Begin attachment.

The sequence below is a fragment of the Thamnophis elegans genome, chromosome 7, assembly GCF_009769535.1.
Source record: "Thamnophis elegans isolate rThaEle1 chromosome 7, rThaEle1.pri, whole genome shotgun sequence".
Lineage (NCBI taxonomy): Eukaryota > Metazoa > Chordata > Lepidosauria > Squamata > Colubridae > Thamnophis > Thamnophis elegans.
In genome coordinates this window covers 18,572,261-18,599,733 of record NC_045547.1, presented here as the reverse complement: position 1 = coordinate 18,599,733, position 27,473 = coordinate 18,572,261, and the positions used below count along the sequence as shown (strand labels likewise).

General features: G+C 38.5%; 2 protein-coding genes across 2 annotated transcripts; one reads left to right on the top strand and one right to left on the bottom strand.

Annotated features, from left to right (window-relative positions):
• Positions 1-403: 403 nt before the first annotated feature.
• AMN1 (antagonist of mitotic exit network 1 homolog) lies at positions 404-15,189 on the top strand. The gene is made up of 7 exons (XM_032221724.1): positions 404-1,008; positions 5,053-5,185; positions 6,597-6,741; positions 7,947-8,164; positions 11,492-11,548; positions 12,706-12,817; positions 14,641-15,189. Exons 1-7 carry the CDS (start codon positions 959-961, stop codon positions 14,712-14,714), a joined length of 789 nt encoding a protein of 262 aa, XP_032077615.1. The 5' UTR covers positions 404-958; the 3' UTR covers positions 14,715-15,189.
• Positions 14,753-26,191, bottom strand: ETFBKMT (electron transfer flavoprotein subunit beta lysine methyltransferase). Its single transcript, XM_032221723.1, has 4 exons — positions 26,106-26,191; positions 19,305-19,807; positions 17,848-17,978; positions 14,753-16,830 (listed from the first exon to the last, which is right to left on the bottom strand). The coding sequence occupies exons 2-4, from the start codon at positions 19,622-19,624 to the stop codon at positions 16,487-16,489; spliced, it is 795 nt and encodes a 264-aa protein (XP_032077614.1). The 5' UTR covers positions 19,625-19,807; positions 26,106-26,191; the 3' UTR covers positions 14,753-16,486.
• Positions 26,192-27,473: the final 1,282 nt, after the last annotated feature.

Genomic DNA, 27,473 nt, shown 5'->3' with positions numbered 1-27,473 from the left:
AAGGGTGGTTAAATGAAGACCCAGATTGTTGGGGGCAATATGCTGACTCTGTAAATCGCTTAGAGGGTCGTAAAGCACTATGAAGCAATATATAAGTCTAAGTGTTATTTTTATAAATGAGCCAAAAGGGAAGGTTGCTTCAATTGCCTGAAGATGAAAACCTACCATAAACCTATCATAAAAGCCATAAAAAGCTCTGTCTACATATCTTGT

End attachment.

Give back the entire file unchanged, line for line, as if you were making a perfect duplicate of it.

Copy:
The sequence below is a fragment of the Thamnophis elegans genome, chromosome 7, assembly GCF_009769535.1.
Source record: "Thamnophis elegans isolate rThaEle1 chromosome 7, rThaEle1.pri, whole genome shotgun sequence".
Lineage (NCBI taxonomy): Eukaryota > Metazoa > Chordata > Lepidosauria > Squamata > Colubridae > Thamnophis > Thamnophis elegans.
In genome coordinates this window covers 18,572,261-18,599,733 of record NC_045547.1, presented here as the reverse complement: position 1 = coordinate 18,599,733, position 27,473 = coordinate 18,572,261, and the positions used below count along the sequence as shown (strand labels likewise).

General features: G+C 38.5%; 2 protein-coding genes across 2 annotated transcripts; one reads left to right on the top strand and one right to left on the bottom strand.

Annotated features, from left to right (window-relative positions):
• Positions 1-403: 403 nt before the first annotated feature.
• AMN1 (antagonist of mitotic exit network 1 homolog) lies at positions 404-15,189 on the top strand. The gene is made up of 7 exons (XM_032221724.1): positions 404-1,008; positions 5,053-5,185; positions 6,597-6,741; positions 7,947-8,164; positions 11,492-11,548; positions 12,706-12,817; positions 14,641-15,189. Exons 1-7 carry the CDS (start codon positions 959-961, stop codon positions 14,712-14,714), a joined length of 789 nt encoding a protein of 262 aa, XP_032077615.1. The 5' UTR covers positions 404-958; the 3' UTR covers positions 14,715-15,189.
• Positions 14,753-26,191, bottom strand: ETFBKMT (electron transfer flavoprotein subunit beta lysine methyltransferase). Its single transcript, XM_032221723.1, has 4 exons — positions 26,106-26,191; positions 19,305-19,807; positions 17,848-17,978; positions 14,753-16,830 (listed from the first exon to the last, which is right to left on the bottom strand). The coding sequence occupies exons 2-4, from the start codon at positions 19,622-19,624 to the stop codon at positions 16,487-16,489; spliced, it is 795 nt and encodes a 264-aa protein (XP_032077614.1). The 5' UTR covers positions 19,625-19,807; positions 26,106-26,191; the 3' UTR covers positions 14,753-16,486.
• Positions 26,192-27,473: the final 1,282 nt, after the last annotated feature.

Genomic DNA, 27,473 nt, shown 5'->3' with positions numbered 1-27,473 from the left:
AAGGGTGGTTAAATGAAGACCCAGATTGTTGGGGGCAATATGCTGACTCTGTAAATCGCTTAGAGGGTCGTAAAGCACTATGAAGCAATATATAAGTCTAAGTGTTATTTTTATAAATGAGCCAAAAGGGAAGGTTGCTTCAATTGCCTGAAGATGAAAACCTACCATAAACCTATCATAAAAGCCATAAAAAGCTCTGTCTACATATCTTGT